Award-winning investigative journalist (and dad) Peter Gorman has spent more than 20 years tracking down stories from the streets of Manhattan to the slums of Bombay. Specializing in Drug War issues, he is credited as a primary journalist in the medical marijuana and hemp movements, as well as in property forfeiture reform. His work has appeared in over 100 national and international magazines and newspapers.
Peter Gorman's love affair with the Amazon jungle is well-known to people in the field. Since 1984 Mr. Gorman has spent a minimum of three months annually there generally using Iquitos
Peru as his base. During that time he has studied ayahuasca the visionary healing vine of the jungle with his friend the curandero Julio Jerena. He has collected artifacts for the American Museum of Natural History botanical specimens for Shaman Pharmaceuticals and herpetological specimens for the FIDIA Research Institute of the University of Rome. His description of the indiginous Matses Indians’ use of the secretions of the phyllomedusa bicolor frog has opened an entire field devoted to the use of amphibian peptides as potential medicines in Western medicine.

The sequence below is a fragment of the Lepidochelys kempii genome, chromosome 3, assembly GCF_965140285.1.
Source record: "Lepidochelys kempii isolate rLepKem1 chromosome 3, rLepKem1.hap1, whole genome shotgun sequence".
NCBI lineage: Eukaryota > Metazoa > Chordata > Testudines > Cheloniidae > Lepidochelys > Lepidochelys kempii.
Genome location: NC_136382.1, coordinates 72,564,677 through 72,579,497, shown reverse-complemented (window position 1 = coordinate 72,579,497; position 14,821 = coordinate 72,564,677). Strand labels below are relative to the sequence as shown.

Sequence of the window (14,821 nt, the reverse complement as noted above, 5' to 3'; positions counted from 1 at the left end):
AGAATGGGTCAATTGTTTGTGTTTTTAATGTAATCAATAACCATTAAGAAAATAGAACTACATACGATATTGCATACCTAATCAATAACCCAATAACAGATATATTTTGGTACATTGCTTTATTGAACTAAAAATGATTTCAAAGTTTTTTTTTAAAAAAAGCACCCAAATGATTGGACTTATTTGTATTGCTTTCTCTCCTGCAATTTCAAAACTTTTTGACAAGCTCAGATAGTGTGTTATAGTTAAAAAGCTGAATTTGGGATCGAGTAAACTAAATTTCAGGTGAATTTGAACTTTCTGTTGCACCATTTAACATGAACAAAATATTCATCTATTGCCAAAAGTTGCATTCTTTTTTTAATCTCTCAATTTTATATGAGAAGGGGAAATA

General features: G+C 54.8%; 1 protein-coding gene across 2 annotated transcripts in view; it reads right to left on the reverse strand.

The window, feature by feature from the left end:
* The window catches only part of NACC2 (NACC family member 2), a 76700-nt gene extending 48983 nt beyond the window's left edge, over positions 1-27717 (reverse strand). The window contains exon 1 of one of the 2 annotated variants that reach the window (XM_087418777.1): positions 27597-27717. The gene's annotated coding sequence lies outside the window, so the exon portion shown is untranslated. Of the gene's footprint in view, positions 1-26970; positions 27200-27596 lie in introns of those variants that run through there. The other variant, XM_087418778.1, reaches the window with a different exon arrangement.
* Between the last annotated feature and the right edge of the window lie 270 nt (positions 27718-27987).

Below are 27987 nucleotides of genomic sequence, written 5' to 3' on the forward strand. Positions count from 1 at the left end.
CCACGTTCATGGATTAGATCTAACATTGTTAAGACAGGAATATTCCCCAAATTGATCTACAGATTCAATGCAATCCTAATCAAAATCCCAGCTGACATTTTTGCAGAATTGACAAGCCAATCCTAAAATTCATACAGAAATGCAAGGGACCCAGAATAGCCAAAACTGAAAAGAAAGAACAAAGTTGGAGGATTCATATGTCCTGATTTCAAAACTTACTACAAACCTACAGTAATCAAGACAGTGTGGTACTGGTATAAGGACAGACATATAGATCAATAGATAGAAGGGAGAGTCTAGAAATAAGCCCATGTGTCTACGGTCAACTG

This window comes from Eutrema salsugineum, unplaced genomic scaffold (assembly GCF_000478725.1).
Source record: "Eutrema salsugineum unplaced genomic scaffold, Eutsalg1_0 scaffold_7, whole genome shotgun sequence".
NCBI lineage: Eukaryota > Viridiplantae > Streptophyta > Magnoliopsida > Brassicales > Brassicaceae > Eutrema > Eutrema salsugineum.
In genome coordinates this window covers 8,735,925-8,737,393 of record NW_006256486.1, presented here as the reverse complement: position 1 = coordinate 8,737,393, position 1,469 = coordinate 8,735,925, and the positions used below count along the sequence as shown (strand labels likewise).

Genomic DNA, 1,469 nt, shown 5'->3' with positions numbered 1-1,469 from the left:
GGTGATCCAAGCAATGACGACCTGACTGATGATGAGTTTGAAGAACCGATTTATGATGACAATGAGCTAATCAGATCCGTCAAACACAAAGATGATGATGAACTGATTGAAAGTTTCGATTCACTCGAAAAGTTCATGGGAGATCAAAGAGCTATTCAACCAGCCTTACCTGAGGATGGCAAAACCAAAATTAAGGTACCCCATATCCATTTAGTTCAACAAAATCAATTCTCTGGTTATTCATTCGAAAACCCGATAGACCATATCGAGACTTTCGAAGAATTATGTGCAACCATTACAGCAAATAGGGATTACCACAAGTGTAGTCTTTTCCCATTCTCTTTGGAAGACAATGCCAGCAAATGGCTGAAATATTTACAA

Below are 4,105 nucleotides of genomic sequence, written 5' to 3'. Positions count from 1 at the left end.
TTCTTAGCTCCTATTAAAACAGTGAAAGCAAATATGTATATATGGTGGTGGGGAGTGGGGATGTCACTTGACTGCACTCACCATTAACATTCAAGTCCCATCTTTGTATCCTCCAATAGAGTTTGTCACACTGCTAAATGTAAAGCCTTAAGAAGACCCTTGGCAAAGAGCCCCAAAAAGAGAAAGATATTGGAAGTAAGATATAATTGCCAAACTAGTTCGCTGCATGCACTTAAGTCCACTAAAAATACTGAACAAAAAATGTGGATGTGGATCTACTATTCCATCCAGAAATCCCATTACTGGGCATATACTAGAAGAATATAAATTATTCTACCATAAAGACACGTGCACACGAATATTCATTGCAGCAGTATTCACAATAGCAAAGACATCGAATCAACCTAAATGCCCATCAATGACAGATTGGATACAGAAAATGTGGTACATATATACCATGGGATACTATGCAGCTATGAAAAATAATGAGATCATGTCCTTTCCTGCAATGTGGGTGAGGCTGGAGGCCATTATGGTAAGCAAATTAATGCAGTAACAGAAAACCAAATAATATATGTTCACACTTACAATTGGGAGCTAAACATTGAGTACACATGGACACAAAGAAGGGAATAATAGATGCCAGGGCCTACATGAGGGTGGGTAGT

Okay, gang. This month we’re talking freaking pot ballot measures, Ortega back in power in Nicaragua, Rumsfeld takes the boot, and a whole goddamned police force in Virginia that was putting people in prison for drugs while they were the ones dealing ‘em.
by Peter Gorman
Yeah, sometimes it sucks. Two ballot measures, one in Colorado and one in Nevada, had a shot at shredding a bit of the wretched fabric of the Drug War last November 7, and neither made it out of the box. In Colorado, Mason Tvert’s SAFER campaign would have made it legal for adults to possess and use—as in the cops can’t even confiscate it—an ounce or less of ganja in that state. In Nevada, the ballot measure called simply Question 7, would have done the same but would additionally have forced the state to regulate and tax the good weed as well. Both measures garnered just over 40 percent of the vote.
The one we were really hoping for was Nevada. To have seen the havoc played out as the state government tried to figure out how to open pot stores—which the US federal boys would have had to close down—would have made for some interesting fireworks. Unfortunately, it didn’t so that’s something we’re not yet going to see.
The truth is that people got what they wanted and the people in those states didn’t want pot legalized for adults. Either that or pot smokers were too damned busy sucking on their bongs to go vote. Or, of course, it could be that so many pot smokers have felonies on their records that take away their right to vote that it’s rigged the system. I love that one. Criminalize millions with felonies, then take away their right to vote and you never have to consider those voices again. Who made that rule up?